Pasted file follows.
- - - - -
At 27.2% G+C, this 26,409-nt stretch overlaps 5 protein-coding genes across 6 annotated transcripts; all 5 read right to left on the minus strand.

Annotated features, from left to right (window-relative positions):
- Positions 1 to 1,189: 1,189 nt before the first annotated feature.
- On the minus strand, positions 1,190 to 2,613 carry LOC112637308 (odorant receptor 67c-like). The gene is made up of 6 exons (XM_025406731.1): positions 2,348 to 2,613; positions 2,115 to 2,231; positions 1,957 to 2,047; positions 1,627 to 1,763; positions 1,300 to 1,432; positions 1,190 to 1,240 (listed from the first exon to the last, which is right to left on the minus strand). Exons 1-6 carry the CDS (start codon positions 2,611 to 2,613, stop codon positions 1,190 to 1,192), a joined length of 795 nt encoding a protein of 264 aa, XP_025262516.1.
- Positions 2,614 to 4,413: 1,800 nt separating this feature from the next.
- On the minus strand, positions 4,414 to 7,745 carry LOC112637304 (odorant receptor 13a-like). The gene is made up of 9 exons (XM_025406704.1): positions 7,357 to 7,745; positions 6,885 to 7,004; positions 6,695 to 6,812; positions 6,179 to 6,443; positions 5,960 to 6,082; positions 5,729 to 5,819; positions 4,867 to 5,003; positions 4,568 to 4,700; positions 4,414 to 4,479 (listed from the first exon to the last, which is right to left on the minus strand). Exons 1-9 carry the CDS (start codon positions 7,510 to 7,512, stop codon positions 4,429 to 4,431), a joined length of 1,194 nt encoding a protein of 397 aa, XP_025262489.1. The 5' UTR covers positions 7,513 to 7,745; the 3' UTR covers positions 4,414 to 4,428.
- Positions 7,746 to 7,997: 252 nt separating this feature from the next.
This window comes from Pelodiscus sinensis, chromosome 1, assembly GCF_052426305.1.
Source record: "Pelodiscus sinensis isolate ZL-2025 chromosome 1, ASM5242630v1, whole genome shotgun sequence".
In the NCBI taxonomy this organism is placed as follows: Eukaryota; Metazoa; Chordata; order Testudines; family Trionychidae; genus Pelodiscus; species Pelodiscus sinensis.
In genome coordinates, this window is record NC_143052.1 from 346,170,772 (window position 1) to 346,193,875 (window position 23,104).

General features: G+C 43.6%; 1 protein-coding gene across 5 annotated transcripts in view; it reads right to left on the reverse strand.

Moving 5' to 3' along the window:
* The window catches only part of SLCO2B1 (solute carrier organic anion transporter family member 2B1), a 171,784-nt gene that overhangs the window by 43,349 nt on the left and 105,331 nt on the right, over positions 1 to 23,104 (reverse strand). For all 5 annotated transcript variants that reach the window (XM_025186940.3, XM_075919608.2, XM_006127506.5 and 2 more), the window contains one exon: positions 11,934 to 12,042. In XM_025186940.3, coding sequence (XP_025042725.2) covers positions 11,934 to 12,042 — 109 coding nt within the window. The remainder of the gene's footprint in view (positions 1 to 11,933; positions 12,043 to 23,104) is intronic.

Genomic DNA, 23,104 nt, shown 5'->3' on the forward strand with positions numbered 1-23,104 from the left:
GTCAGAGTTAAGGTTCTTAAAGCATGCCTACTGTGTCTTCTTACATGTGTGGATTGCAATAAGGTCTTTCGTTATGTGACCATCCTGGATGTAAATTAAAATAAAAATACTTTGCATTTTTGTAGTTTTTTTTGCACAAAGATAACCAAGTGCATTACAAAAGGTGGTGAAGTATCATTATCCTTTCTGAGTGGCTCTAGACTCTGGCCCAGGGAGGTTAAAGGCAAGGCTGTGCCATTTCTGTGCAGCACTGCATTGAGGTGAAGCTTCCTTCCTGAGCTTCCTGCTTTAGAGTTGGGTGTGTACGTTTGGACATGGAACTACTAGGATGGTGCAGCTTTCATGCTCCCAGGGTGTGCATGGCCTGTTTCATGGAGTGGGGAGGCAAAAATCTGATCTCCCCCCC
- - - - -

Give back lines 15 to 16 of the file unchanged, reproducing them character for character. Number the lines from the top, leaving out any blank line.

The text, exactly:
Genomic DNA, 23,104 nt, shown 5'->3' on the forward strand with positions numbered 1-23,104 from the left:
GTCAGAGTTAAGGTTCTTAAAGCATGCCTACTGTGTCTTCTTACATGTGTGGATTGCAATAAGGTCTTTCGTTATGTGACCATCCTGGATGTAAATTAAAATAAAAATACTTTGCATTTTTGTAGTTTTTTTTGCACAAAGATAACCAAGTGCATTACAAAAGGTGGTGAAGTATCATTATCCTTTCTGAGTGGCTCTAGACTCTGGCCCAGGGAGGTTAAAGGCAAGGCTGTGCCATTTCTGTGCAGCACTGCATTGAGGTGAAGCTTCCTTCCTGAGCTTCCTGCTTTAGAGTTGGGTGTGTACGTTTGGACATGGAACTACTAGGATGGTGCAGCTTTCATGCTCCCAGGGTGTGCATGGCCTGTTTCATGGAGTGGGGAGGCAAAAATCTGATCTCCCCCCC